About hinted handoff writes
How hinted handoff works and how it optimizes the cluster.
Hinted handoff is a Cassandra feature that ensures high write availability when consistency is not required. Hinted handoff dramatically improves response consistency after temporary outages such as network failures. You enable or disable hinted handoff in the cassandra.yaml file.
When a write is performed and a replica node for the row is either known to be down ahead of time, or does not respond to the write request, the coordinator will store a hint locally in the system.hints table. This hint indicates that the write needs to be replayed to the unavailable node(s).
The hint consists of:
- The location of the replica that is down
- The row that requires a replay
- The actual data being written
By default, hints are saved for three hours after a replica fails because if the replica is down longer than that, it is likely permanently dead. In this case, run a repair to re-replicate the data before the failure occurred. You can configure this interval of time using the max_hint_window_in_ms property in the cassandra.yaml file.
After a node discovers from gossip that a node for which it holds hints has recovered, the node sends the data row corresponding to each hint to the target. Additionally, the node checks every ten minutes for any hints for writes that timed out during an outage too brief for the failure detector to notice through gossip.
A hinted write does not count toward consistency level requirements of ONE, QUORUM, or ALL. The coordinator node stores hints for dead replicas regardless of consistency level unless hinted handoff is disabled. If insufficient replica targets are alive to satisfy a requested consistency level, an UnavailableException is thrown with or without hinted handoff. This is an important difference from Dynamo’s replication model; Cassandra does not default to sloppy quorum.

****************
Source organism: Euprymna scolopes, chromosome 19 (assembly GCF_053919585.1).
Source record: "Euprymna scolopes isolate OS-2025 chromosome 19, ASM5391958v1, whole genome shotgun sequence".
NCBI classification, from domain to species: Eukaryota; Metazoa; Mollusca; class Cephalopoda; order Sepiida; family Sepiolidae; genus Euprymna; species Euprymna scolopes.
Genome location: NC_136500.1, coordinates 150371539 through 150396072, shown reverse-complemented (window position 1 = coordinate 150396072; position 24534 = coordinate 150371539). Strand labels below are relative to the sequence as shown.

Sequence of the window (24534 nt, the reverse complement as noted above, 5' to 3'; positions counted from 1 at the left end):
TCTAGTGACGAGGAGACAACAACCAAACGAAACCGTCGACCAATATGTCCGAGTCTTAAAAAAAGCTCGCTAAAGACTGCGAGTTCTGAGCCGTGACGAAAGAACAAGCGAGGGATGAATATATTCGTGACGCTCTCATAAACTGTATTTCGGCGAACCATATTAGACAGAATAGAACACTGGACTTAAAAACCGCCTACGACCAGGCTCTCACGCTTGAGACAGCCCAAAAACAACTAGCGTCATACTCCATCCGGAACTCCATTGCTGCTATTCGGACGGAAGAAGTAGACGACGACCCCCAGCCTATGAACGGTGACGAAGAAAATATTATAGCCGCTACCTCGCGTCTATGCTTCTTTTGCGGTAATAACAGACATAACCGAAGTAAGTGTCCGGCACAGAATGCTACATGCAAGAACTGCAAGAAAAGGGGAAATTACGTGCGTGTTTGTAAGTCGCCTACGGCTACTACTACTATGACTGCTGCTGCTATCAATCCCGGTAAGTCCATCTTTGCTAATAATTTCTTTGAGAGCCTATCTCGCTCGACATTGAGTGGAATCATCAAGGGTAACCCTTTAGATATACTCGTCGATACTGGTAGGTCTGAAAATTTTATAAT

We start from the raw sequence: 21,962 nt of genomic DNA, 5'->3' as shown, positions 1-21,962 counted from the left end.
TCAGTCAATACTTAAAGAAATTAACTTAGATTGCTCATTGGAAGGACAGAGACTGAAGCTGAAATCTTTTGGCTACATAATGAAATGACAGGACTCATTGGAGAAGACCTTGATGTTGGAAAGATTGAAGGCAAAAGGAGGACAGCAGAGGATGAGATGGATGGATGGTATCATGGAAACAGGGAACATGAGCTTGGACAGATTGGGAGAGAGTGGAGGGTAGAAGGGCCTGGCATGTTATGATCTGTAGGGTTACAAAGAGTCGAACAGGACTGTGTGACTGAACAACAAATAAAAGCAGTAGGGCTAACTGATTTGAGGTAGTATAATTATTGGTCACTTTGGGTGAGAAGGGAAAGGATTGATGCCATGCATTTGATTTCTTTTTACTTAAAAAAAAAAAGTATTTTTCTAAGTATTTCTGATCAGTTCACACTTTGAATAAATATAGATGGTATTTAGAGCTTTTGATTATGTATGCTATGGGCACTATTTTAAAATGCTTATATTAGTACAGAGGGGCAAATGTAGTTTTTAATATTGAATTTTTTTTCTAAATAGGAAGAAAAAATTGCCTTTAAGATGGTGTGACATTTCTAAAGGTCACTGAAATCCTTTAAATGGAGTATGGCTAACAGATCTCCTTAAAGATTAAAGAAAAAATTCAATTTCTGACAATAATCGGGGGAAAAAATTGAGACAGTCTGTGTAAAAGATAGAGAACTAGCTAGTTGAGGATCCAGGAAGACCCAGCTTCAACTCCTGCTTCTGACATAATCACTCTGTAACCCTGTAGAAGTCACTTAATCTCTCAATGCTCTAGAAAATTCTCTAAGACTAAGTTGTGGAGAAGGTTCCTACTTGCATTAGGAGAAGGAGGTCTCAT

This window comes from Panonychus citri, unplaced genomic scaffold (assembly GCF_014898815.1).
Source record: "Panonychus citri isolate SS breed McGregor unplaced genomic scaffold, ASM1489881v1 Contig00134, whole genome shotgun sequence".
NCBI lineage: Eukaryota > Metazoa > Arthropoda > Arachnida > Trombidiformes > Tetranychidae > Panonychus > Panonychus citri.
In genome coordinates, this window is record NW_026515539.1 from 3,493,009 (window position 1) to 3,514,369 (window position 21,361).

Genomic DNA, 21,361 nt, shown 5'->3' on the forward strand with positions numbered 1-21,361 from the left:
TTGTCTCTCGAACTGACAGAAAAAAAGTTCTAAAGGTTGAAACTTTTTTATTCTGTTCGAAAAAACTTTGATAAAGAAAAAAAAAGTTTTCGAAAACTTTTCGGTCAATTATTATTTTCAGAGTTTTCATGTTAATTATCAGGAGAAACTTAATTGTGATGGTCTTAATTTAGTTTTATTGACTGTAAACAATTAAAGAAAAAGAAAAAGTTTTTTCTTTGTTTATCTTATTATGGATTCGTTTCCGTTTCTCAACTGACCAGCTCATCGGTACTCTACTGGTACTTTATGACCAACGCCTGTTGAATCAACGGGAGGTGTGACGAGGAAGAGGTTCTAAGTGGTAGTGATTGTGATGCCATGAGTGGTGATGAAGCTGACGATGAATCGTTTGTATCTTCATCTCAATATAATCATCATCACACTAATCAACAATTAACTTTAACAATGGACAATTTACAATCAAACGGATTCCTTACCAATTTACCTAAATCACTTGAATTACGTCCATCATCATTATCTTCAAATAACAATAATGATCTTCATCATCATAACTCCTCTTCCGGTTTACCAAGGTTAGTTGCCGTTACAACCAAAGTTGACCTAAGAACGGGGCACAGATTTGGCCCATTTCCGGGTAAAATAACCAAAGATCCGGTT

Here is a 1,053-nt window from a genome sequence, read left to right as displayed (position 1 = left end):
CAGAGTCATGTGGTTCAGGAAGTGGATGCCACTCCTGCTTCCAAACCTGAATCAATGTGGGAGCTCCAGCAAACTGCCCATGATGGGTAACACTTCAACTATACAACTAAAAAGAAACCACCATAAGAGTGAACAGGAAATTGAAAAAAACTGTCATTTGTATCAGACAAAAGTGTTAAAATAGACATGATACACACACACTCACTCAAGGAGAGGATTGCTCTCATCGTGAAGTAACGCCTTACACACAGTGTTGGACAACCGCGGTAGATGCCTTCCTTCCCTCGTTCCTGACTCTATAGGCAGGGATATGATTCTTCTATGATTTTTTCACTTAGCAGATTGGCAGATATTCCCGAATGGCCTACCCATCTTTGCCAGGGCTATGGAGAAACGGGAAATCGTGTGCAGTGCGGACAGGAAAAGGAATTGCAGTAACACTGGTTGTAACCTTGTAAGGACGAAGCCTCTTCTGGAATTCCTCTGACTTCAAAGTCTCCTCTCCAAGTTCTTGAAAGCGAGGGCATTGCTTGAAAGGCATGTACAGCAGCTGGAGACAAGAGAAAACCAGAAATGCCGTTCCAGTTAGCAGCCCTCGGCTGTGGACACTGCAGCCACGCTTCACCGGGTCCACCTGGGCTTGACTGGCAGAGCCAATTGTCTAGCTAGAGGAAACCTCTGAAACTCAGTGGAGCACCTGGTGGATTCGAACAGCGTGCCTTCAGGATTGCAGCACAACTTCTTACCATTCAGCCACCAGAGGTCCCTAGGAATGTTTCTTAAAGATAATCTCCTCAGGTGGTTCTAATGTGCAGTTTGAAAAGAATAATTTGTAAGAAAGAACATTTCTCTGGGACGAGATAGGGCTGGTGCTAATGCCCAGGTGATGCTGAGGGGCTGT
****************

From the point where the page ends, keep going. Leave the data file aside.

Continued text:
For example, in a cluster of two nodes, A and B, having a replication factor (RF) of 1: each row is stored on one node. Suppose node A is down while we write row K to it with consistency level of one. The write fails because reads always reflect the most recent write when:
W-nodes + R > replication factor
where W is the number of nodes to block for writes and R is the number of nodes to block for reads. Cassandra does not write a hint to B and call the write good because Cassandra cannot read the data at any consistency level until A comes back up and B forwards the data to A. For more information about how hinted handoff works, see "Modern hinted handoff" by Jonathan Ellis.
For applications that want Cassandra to accept writes even when all the normal replicas are down, when not even consistency level ONE can be satisfied, Cassandra provides consistency level ANY. ANY guarantees that the write is durable and will be readable after an appropriate replica target becomes available and receives the hint replay.
By design, hinted handoff inherently forces Cassandra to continue performing the same number of writes even when the cluster is operating at reduced capacity. Pushing your cluster to maximum capacity with no allowance for failures is a bad idea. Hinted handoff is designed to minimize the extra load on the cluster.
All hints for a given replica are stored under a single partition key , so replaying hints is a simple sequential read with minimal performance impact.
If a replica node is overloaded or unavailable, and the failure detector has not yet marked it down, then expect most or all writes to that node to fail after the timeout triggered by write_request_timeout_in_ms, which defaults to 10 seconds. During that time, Cassandra writes the hint when the timeout is reached.
If this happens on many nodes at once this could become substantial memory pressure on the coordinator. So the coordinator tracks how many hints it is currently writing, and if this number gets too high it will temporarily refuse writes (withUnavailableException) whose replicas include the misbehaving nodes.
When removing a node from the cluster by decommissioning the node or by using the nodetool removenode command, Cassandra automatically removes hints targeting the node that no longer exists. Cassandra also removes hints for dropped tables.
- Loss of historical data about which writes have finished. The is no information about what data has gone missing to convey to the rest of the cluster.
- Loss of hints-not-yet-replayed from requests that the failed node coordinated.